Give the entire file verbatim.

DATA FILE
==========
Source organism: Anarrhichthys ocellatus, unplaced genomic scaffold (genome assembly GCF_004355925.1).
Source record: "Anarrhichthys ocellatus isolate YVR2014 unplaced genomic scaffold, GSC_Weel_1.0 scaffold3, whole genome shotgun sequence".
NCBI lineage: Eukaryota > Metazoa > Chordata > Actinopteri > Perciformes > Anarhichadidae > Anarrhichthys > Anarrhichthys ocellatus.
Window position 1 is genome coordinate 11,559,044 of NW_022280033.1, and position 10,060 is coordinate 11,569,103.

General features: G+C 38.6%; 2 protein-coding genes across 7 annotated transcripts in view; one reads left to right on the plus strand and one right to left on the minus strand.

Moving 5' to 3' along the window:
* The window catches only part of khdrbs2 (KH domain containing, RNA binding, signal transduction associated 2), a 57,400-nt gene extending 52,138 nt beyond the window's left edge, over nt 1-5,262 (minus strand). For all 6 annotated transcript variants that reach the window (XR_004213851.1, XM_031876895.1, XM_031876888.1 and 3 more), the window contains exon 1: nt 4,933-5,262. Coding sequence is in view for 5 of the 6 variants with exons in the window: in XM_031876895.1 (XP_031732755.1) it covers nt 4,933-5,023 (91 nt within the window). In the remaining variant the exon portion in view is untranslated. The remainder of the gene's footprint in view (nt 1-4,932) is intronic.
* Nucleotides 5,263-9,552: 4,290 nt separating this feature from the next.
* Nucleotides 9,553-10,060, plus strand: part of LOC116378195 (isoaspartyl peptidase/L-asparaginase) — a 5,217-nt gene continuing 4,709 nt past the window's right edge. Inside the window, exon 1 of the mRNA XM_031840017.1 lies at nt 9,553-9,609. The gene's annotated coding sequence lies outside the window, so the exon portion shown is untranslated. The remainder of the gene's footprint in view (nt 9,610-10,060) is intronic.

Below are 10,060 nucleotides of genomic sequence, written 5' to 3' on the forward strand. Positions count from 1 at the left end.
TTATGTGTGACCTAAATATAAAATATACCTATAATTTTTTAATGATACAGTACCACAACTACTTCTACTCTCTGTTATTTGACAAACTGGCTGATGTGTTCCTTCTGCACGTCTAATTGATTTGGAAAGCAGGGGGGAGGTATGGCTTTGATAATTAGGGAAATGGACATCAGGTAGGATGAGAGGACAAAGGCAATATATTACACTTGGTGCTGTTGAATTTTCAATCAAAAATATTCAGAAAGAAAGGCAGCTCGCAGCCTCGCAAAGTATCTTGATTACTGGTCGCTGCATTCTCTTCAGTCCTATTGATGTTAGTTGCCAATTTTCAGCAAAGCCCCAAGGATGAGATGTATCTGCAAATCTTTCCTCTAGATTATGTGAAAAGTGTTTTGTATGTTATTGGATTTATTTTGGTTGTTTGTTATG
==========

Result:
Source organism: Anarrhichthys ocellatus, unplaced genomic scaffold (genome assembly GCF_004355925.1).
Source record: "Anarrhichthys ocellatus isolate YVR2014 unplaced genomic scaffold, GSC_Weel_1.0 scaffold3, whole genome shotgun sequence".
NCBI lineage: Eukaryota > Metazoa > Chordata > Actinopteri > Perciformes > Anarhichadidae > Anarrhichthys > Anarrhichthys ocellatus.
Window position 1 is genome coordinate 11,559,044 of NW_022280033.1, and position 10,060 is coordinate 11,569,103.

General features: G+C 38.6%; 2 protein-coding genes across 7 annotated transcripts in view; one reads left to right on the plus strand and one right to left on the minus strand.

Moving 5' to 3' along the window:
* The window catches only part of khdrbs2 (KH domain containing, RNA binding, signal transduction associated 2), a 57,400-nt gene extending 52,138 nt beyond the window's left edge, over nt 1-5,262 (minus strand). For all 6 annotated transcript variants that reach the window (XR_004213851.1, XM_031876895.1, XM_031876888.1 and 3 more), the window contains exon 1: nt 4,933-5,262. Coding sequence is in view for 5 of the 6 variants with exons in the window: in XM_031876895.1 (XP_031732755.1) it covers nt 4,933-5,023 (91 nt within the window). In the remaining variant the exon portion in view is untranslated. The remainder of the gene's footprint in view (nt 1-4,932) is intronic.
* Nucleotides 5,263-9,552: 4,290 nt separating this feature from the next.
* Nucleotides 9,553-10,060, plus strand: part of LOC116378195 (isoaspartyl peptidase/L-asparaginase) — a 5,217-nt gene continuing 4,709 nt past the window's right edge. Inside the window, exon 1 of the mRNA XM_031840017.1 lies at nt 9,553-9,609. The gene's annotated coding sequence lies outside the window, so the exon portion shown is untranslated. The remainder of the gene's footprint in view (nt 9,610-10,060) is intronic.

Below are 10,060 nucleotides of genomic sequence, written 5' to 3' on the forward strand. Positions count from 1 at the left end.
TTATGTGTGACCTAAATATAAAATATACCTATAATTTTTTAATGATACAGTACCACAACTACTTCTACTCTCTGTTATTTGACAAACTGGCTGATGTGTTCCTTCTGCACGTCTAATTGATTTGGAAAGCAGGGGGGAGGTATGGCTTTGATAATTAGGGAAATGGACATCAGGTAGGATGAGAGGACAAAGGCAATATATTACACTTGGTGCTGTTGAATTTTCAATCAAAAATATTCAGAAAGAAAGGCAGCTCGCAGCCTCGCAAAGTATCTTGATTACTGGTCGCTGCATTCTCTTCAGTCCTATTGATGTTAGTTGCCAATTTTCAGCAAAGCCCCAAGGATGAGATGTATCTGCAAATCTTTCCTCTAGATTATGTGAAAAGTGTTTTGTATGTTATTGGATTTATTTTGGTTGTTTGTTATG